The Night Circus
|by viveie @ dA|
A dreamer is one who can only find his way by moonlight, and his punishment is that he sees the dawn before the rest of the world.
--- Oscar Wide, 1888 (7)
'The circus arrives without warning...' It is a surprise in every way imaginable. Le Cirque des Reves is everything we ever wanted a circus to be...perhaps it is how we saw the circus as a child. Watching the same shows is markedly different as an adult; the veil has been lifted from our eyes, the glamour has worn off. Unless, of course, we are following the swirling black and white paths of this particular circus, losing ourselves in the pathways and tents...
|by beyondimpression @ dA|
There is so much that glows in the circus, from flames to lanterns to stars. I have heard the expression "trick of the light" applied to sights within Le Cirque des Reves so frequently that I sometimes suspect the entirety of the circus is itself a complex illusion of illumination.
--- Friedrick Thiessen, 1894 (115)
|by La-Chapeliere-Folle @ dA|
There are tents containing such variety of curios and wonders that no one will be able to resist the temptation of pulling back a curtain and stepping inside. Perhaps it will be the ice garden, or maybe the mist-filled tent containing live paper animals. Will it be the cloud maze, or a tent of jars and bottles containing the scents of your fondest memories? You might visit the acrobats, the illusionist, or the fortune teller, and in between you might stand in the central courtyard and watch the cauldron of twisted wrought iron burn with a bright white flame. Don't forget to light a candle and hang it on the wishing tree. Your wish might just come true (if it hasn't already).
|by Laizeck @ dA|
I find I think of myself not as a writer so much as someone who provides a gateway, a tangential route for readers to reach the circus. To visit the circus again, if only in their minds, when they are unable to attend it physically. I relay it through printed words on crumpled newsprint, words that they can read again and again, returning to the circus whenever they wish, regardless of time of day or physical location. Transporting them at will.When put that way, it sounds rather like magic, doesn't it?
--- Friedrick Thiessen, 1898 (467)
|by LexiARRIVING @ dA|
What do you mean, 'what is the book about?'? Why does it matter? There is no good reason for me to relay the reasons this is a Romeo and Juliet story, or mention anticlimaxes or rapidly changing points of view. I am not helping if I talk in depth about the characters, the Victoriana, the magic and casual allusions to fairy tales. It is all, in the end, irrelevant. The book is not the point: it is all about the circus.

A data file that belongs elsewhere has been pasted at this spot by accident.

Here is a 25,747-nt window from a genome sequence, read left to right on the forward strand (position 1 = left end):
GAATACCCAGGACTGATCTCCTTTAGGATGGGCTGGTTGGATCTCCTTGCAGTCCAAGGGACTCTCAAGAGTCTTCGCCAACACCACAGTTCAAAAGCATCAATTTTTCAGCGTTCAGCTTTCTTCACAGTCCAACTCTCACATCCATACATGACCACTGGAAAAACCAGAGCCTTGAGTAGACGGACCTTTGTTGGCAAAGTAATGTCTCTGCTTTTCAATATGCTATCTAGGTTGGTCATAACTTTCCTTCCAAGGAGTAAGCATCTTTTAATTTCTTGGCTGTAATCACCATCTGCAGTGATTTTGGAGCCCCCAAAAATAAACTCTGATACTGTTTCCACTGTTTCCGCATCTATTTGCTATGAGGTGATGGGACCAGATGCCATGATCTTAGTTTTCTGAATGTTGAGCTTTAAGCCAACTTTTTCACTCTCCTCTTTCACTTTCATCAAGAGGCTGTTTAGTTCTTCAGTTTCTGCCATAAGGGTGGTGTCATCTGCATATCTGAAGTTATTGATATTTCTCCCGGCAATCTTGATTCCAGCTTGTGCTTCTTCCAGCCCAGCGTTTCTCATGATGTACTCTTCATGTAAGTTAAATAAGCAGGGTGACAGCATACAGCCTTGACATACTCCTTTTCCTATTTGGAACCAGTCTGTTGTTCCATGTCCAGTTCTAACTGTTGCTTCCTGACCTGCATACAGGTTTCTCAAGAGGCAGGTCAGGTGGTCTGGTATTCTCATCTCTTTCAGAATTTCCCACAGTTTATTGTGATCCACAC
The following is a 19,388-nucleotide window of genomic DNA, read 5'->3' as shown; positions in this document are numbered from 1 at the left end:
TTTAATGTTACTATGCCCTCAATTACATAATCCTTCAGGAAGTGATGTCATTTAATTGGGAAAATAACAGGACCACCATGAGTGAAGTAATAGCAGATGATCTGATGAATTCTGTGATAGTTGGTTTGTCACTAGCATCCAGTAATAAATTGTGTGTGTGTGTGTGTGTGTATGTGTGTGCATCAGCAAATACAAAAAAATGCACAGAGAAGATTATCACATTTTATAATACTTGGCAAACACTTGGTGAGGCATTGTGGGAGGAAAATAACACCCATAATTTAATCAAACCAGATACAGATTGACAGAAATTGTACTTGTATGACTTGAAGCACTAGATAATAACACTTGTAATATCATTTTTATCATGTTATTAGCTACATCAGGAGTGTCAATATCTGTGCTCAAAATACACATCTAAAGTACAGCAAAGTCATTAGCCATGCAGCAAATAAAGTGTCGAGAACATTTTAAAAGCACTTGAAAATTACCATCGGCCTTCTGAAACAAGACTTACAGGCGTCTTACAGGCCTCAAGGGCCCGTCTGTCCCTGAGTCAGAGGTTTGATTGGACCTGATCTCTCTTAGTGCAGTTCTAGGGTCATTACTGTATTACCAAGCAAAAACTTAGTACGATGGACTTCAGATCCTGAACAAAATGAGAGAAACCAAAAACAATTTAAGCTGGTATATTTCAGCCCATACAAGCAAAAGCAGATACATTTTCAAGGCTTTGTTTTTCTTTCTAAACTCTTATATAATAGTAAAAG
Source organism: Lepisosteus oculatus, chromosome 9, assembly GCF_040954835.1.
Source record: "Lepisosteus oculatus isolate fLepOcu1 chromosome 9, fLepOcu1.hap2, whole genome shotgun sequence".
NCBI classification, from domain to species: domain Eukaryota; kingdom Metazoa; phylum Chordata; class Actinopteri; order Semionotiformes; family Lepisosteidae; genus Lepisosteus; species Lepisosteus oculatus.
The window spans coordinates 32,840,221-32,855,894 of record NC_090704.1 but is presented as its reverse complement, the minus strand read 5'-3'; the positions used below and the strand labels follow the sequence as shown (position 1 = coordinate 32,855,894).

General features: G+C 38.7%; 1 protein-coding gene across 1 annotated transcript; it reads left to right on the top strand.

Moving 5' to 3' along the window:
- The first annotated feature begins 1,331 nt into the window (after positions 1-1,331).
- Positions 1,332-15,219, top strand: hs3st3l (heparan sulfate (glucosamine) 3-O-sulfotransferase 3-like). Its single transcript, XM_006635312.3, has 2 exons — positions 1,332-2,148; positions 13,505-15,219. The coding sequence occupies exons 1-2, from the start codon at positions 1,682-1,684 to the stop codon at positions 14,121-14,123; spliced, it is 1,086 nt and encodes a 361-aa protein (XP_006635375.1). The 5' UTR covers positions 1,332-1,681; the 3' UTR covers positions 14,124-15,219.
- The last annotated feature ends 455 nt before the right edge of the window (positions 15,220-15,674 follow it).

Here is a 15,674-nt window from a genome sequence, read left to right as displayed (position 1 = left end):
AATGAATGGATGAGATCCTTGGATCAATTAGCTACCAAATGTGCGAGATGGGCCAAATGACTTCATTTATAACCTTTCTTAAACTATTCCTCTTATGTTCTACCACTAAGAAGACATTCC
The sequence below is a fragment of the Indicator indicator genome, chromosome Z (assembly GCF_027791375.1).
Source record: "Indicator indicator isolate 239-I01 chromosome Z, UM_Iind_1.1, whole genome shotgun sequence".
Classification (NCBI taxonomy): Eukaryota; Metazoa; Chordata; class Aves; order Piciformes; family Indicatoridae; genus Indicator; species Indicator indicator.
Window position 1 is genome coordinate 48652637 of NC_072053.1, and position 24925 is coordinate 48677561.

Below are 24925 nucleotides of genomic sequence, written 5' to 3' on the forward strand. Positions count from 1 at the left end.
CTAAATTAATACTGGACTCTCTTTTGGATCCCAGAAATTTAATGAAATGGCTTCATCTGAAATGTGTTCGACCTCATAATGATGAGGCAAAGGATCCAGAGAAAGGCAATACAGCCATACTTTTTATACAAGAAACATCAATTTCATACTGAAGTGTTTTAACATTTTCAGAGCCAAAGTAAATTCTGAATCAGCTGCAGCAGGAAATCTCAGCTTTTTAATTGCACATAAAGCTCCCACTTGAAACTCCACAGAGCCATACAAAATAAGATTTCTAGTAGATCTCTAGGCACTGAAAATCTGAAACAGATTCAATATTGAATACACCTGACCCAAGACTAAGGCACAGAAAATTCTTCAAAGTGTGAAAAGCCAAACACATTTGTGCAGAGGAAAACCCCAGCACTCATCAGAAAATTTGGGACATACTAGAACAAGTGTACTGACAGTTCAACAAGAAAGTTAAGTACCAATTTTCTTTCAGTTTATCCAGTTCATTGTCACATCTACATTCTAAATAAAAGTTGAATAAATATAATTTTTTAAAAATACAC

|by BloodType0 @ dA|
You have a particular book, I imagine; one where you like to escape to when you close your eyes after a tiring day, after it's all become too much. A world enclosed in pages that envelops you in a papery embrace and comforts you that there is still wonder in the world, beyond bills and bosses and screaming children. This is not one of those books. The Night Circus does one better. Le Cirque des Reves provides us with snippets of fantastical, mythological, magical worlds without rules and without reason (which our adult minds do so like to cling on to), tented worlds of ice, of memories, of fountains and stars and wishes. Little bubbles of wonder that allow our minds to see the circus like children again. It is what we need.
Our revels now are ended. These our actors,
As I foretold you, were all spirits, and
Are melted into air, into thin air:
And, like the baseless fabric of this vision,
The cloud-capp'd tow'rs, the gorgeous palaces,
The solemn temples, the great globe itself,
Yea, all which it inherit, shall dissolve,
And, like this insubstantial pageant faded,
Leave not a rack behind. We are such stuff
As dreams are made on; and our little life
Is rounded with a sleep.
--- Prospero, The Tempest, Act IV, Scene I (467)
*Numbers in brackets refer to page numbers in the Vintage 2012 edition of the book.